State election regulators on Wednesday fined former Republican gubernatorial candidate Steve Obsitnik $90,000 over allegations he illegally coordinated with an independent expenditure committee created to help his failed 2018 campaign. Regulators also alleged that he failed to register his candidate committee within 10 days of declaring a run for governor.
State Rep. Jason Perillo, R-Shelton, was fined $10,000 over allegations he made a “disallowed” contribution to Obsitnik’s campaign and helped coordinate with the independent expenditure committee, which was called FixCT, Inc.
On Wednesday, the State Elections Enforcement Commission voted to accept staff recommendations for the fine and consent order and stated that by agreeing to pay the fine and settle the investigation neither party was admitting guilt.
SEEC Attorney Ryan Burns said “it’s alleged that the services provided by the communications consulting firm beginning on or about July 16, 2016, were services not promoting the mission of Imagine CT Inc., but rather directly promoting the campaign of Stephen Obsitnik.”
Obsitnik didn’t register his candidate committee until January 2017.
Failure to do so within 10 days of beginning to promote a candidacy is a violation of election law.
FixCT, Inc., the independent expenditure committee in question, made “disallowed contributions” to Obsitnik’s gubernatorial campaign committee. FixCT, Inc. was created by Scott DePetris, a supporter of Obsitnik, who was referred by Obsitnik to an attorney who could help him create the committee, according to SEEC documents.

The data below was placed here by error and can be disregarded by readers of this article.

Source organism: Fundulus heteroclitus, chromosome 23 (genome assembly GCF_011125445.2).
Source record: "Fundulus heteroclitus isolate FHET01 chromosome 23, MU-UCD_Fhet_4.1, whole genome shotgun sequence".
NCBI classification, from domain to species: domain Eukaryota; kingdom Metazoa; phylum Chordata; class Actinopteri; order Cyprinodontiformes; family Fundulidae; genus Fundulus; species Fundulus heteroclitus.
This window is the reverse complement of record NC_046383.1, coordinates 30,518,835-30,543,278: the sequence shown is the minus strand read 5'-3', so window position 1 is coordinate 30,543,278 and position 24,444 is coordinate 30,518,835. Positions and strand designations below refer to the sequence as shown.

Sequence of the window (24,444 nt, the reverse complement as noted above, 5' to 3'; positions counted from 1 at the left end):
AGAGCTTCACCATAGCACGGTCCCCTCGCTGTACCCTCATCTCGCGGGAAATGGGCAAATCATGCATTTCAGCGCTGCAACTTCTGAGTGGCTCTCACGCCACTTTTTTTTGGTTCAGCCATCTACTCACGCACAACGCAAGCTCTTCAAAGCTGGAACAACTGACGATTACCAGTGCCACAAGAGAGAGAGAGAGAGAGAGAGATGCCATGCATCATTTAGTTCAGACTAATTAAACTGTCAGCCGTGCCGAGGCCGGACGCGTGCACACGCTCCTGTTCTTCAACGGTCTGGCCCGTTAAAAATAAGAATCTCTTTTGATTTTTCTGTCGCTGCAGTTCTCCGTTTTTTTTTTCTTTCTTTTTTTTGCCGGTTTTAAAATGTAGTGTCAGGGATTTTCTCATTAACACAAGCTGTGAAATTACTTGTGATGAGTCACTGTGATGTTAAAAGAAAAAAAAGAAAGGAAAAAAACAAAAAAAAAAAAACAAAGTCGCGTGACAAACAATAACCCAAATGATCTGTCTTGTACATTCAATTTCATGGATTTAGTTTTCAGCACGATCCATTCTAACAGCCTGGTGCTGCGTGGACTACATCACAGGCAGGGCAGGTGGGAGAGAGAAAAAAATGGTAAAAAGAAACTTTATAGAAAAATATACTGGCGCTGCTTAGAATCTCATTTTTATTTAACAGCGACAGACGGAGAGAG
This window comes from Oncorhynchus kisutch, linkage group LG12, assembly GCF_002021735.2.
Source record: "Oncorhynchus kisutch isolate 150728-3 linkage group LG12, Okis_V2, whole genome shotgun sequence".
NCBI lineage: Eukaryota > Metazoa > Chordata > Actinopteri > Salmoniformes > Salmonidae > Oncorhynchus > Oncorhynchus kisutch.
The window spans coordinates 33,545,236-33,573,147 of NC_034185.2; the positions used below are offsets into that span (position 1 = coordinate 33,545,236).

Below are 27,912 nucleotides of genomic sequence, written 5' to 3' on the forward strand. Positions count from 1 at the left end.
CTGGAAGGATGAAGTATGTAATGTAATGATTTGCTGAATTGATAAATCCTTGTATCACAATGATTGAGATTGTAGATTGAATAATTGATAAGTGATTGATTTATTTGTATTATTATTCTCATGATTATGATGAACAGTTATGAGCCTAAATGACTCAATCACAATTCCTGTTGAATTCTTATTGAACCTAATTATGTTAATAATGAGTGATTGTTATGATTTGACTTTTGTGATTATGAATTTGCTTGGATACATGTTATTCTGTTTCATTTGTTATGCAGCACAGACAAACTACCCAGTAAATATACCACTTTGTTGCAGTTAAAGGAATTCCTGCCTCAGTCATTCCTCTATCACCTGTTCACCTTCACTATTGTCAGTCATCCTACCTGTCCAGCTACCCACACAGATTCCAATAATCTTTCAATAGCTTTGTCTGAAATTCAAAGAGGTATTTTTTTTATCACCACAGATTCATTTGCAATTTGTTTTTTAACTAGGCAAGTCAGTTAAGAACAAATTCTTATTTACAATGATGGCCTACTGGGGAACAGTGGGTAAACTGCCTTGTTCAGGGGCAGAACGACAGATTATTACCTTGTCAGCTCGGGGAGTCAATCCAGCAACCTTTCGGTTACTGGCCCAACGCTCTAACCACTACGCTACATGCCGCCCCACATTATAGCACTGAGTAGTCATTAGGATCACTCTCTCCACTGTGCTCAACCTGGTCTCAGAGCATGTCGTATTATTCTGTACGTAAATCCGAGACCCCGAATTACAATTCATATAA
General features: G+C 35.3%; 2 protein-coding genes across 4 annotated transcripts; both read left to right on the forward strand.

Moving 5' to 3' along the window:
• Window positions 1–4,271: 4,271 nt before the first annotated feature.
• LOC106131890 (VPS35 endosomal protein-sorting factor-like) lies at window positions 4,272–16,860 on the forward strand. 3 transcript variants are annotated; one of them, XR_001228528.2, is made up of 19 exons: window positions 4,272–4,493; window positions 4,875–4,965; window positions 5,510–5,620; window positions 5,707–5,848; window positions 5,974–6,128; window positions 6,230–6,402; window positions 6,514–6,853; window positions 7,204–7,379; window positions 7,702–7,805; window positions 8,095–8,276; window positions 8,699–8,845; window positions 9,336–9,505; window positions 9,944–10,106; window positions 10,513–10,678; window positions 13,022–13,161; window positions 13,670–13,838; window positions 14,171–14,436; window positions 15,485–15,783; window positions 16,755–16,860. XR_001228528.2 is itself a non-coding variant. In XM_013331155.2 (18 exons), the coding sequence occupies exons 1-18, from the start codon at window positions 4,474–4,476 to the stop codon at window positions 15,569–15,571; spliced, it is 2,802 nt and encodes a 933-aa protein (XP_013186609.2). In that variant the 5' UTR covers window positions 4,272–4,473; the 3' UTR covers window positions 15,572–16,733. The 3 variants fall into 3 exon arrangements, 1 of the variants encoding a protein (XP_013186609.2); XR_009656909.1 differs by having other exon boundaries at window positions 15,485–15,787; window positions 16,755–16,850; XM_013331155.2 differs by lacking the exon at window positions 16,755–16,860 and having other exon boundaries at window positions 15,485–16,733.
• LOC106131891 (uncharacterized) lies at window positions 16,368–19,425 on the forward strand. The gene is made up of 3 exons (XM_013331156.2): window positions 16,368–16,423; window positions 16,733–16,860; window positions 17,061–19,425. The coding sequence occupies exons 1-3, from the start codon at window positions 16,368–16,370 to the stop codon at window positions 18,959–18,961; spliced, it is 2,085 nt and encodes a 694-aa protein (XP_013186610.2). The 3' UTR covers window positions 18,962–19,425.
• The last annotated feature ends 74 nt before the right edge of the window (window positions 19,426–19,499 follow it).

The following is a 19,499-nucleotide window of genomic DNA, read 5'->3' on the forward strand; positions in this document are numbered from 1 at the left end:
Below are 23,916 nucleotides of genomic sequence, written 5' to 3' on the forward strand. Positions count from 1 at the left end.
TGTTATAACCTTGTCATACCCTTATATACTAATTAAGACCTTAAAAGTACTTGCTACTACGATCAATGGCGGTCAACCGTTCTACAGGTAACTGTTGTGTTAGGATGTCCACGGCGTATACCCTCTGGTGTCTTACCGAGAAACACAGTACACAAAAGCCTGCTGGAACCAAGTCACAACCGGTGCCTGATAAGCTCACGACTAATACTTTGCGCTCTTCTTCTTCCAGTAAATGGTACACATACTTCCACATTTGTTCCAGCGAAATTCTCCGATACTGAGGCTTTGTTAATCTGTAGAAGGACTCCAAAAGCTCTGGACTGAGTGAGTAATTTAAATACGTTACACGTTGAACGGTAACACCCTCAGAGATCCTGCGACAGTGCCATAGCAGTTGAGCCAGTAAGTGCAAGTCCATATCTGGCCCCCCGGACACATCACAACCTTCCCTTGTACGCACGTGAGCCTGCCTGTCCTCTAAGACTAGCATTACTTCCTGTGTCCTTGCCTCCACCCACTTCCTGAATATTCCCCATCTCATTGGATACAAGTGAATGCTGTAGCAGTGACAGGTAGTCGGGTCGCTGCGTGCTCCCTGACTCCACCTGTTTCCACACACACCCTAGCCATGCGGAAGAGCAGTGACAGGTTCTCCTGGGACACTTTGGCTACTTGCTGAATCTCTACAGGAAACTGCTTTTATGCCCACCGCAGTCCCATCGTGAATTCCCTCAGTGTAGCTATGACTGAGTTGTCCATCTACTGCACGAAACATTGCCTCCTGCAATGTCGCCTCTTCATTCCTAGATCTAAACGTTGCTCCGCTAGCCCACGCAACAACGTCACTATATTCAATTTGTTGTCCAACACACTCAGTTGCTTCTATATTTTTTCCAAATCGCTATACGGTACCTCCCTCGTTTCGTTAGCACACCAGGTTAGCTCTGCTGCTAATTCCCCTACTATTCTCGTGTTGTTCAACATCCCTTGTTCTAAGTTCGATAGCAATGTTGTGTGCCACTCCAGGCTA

Independent expenditure groups, which are allowed to exist under the U.S. Supreme Court’s Citizens United decision, are not allowed to coordinate with a candidate’s campaign committee. But that’s what the consent orders allege happened.
“During the course of its existence, FixCT Inc. raised and expended $170,000. During the course of its existence, FixCT, Inc., reported that it made $86,622.46 in independent expenditures to benefit Stephen Obsitnik’s candidacy for governor,” the SEEC wrote in its consent order.
As far as Perillo’s involvement, Burns says Perillo was involved in the “design and drafting of every communication published by FixCT, Inc. in support of Stephen Obsitnik.”
Neither Obsitnik or Perillo admitted any wrongdoing under the agreement.
“I didn’t observe a single instance of coordination while I was volunteering with the committee,” Perillo said Wednesday in a phone interview. However, he did the math and it was “cheaper to pay the fine than defend myself.” He estimated a legal defense would cost him about $50,000.
In an email, Obsitnik said he could fight it, but it’s not worth it.
“The claims lack merit. It would take years and millions of dollars, especially for taxpayers,” Obsitnik said. “It just doesn’t make sense to fight. It is just time to move on.”